Psoriasis is a chronic inflammatory skin disease, occurring in genetically predisposed populations, with immune perturbations, frequently under the influence of environmental and internal triggers, being characterized by:
- well-demarcated erythematous squamous plaques, typically located on the elbows, knees and scalp;
- after its onset, the rash evolves chronically, recurrently, throughout the patient’s life; the skin plaques can resolve simultaneously or under treatment; the full remission periods may become shorter and even disappear with the age;
- it can be associated with joint conditions (psoriatic arthritis).
In most cases, the onset occurs at the peak activity age, between 20 and 40 years of age, with important economic, social and psychological consequences for the affected persons.
Key Clinical Symptoms and Signs:
- well-demarcated erythematous plaques of various sizes and shapes, covered in abundant white, lamellar, multi-layered scales, which easily detach, either spontaneously or by scratching;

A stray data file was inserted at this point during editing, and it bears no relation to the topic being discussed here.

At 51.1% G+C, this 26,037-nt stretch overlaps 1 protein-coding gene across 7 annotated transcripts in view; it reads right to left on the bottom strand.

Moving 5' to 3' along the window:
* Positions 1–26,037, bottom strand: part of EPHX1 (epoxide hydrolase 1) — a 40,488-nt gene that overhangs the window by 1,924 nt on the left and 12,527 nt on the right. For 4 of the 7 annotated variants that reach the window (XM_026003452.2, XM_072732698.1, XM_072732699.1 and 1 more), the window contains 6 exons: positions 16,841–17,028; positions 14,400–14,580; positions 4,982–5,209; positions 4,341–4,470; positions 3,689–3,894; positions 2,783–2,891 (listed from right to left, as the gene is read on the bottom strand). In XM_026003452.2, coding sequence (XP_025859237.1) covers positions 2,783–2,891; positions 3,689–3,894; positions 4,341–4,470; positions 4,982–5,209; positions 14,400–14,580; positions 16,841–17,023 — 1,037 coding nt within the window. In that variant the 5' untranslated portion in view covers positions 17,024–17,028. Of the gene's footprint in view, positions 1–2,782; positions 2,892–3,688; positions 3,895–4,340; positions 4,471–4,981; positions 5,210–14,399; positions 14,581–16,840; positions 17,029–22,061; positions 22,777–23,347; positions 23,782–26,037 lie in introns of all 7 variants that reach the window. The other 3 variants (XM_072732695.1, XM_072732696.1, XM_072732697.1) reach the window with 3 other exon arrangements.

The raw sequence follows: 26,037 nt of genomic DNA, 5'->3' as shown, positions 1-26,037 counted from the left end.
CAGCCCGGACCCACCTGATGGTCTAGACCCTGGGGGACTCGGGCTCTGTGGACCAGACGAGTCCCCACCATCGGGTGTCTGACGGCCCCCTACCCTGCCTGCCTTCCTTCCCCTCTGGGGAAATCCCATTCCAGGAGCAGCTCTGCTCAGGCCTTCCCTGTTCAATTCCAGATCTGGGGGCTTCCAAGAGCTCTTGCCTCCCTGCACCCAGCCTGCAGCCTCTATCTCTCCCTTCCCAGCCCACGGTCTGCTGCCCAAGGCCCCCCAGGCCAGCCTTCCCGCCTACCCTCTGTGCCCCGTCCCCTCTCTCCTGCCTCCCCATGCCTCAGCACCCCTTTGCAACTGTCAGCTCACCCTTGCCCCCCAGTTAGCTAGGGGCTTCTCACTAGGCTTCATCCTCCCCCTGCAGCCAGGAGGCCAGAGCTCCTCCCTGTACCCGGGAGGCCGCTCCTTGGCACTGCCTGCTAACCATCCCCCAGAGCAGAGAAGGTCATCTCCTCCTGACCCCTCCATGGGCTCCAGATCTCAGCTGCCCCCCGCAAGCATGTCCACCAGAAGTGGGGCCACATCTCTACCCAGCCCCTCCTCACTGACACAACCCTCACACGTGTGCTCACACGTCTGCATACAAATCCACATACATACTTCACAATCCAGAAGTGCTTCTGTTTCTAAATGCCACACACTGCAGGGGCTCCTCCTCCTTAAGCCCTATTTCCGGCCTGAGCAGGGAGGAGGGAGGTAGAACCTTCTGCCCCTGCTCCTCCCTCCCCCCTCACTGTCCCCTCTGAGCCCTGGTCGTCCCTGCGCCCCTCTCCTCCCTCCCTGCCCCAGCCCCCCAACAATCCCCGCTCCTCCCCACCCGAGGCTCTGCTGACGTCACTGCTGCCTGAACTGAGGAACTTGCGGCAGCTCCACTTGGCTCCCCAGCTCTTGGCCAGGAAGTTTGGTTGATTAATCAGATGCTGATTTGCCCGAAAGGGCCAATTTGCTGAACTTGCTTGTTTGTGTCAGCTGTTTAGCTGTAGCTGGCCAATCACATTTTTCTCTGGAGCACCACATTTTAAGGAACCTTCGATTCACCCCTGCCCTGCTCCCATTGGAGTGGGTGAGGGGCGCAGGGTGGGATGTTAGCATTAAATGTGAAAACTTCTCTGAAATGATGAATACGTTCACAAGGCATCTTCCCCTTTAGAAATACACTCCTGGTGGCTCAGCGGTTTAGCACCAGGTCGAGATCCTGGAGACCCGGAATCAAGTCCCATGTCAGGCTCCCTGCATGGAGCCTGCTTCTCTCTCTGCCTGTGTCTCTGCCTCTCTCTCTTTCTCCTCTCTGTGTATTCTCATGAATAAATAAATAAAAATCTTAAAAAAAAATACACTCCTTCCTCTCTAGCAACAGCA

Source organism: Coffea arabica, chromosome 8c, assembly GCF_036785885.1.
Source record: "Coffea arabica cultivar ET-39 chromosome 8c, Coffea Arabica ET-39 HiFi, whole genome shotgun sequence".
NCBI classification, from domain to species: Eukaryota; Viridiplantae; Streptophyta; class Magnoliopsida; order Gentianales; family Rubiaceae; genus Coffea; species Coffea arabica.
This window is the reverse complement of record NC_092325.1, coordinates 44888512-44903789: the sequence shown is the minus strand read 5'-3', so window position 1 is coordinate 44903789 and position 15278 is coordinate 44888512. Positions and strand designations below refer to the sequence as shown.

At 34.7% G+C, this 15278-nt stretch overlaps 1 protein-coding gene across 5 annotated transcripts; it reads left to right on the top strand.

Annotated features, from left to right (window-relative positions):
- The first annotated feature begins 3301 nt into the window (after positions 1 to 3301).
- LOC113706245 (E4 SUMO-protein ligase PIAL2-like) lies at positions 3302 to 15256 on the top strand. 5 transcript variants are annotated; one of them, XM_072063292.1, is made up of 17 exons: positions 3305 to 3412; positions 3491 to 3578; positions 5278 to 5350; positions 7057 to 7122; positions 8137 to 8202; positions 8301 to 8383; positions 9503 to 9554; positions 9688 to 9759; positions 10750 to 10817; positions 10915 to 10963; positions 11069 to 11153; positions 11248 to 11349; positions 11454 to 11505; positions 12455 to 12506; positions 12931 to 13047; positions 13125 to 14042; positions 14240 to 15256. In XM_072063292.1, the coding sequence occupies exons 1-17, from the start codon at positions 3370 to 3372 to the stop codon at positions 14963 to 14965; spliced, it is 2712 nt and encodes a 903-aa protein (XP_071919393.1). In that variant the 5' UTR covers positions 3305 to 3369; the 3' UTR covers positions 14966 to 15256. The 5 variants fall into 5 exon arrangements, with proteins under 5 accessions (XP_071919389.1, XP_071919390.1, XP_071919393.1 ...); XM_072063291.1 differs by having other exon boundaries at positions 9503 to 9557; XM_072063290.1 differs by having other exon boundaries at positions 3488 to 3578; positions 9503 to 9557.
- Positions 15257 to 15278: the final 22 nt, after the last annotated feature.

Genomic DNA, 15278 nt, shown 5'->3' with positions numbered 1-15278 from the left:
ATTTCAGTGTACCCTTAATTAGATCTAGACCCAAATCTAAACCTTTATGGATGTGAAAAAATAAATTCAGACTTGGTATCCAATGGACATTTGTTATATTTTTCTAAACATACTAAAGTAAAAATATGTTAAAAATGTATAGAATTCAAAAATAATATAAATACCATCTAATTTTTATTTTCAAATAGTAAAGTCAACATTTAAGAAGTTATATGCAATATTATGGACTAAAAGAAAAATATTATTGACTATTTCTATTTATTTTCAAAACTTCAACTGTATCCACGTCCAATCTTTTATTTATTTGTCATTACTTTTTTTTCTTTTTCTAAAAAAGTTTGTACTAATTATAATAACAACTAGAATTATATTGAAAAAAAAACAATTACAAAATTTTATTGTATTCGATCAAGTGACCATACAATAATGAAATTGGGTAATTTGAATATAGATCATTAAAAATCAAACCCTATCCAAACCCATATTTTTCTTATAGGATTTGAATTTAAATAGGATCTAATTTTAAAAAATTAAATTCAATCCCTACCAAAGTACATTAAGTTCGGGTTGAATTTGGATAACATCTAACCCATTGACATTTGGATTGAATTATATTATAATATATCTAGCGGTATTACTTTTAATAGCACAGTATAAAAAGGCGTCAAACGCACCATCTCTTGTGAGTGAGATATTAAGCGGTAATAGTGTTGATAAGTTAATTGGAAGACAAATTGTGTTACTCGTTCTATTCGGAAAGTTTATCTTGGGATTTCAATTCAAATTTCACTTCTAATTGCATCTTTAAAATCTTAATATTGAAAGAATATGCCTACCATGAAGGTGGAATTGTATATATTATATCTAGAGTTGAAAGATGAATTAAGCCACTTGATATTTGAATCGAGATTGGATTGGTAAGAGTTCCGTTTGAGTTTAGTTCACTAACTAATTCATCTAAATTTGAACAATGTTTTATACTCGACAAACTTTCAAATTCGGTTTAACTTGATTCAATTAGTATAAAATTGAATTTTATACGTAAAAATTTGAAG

- topography: the first rashes typically appear on the extension regions (elbows, knees, scalp), but other rashes may continue to appear in any other area of the body, including the large skin folds, the palmoplantar area; lesions rarely appear on the face and in exceptional cases on the genital or buccal mucous membrane;
- subjective, the rash may be asymptomatic or accompanied by moderate to unbearable pruritus, depending on each case;
- trigger/aggravating factors: major mental stress, abuse of alcohol and/or smoking, intercurrent infectious diseases (in children, especially Streptococcal acute pharyngitis), skin trauma (injuries, burns, etc.), iatrogenic factors (beta blockers, lithium-based mixtures, indomethacin, etc.), HIV/AIDS infection, the aggravation of internal diseases (diabetes mellitus, cirrhosis, cardiac insufficiency, etc.) and for 10% of the cases, sun exposure (photoaggravated psoriasis).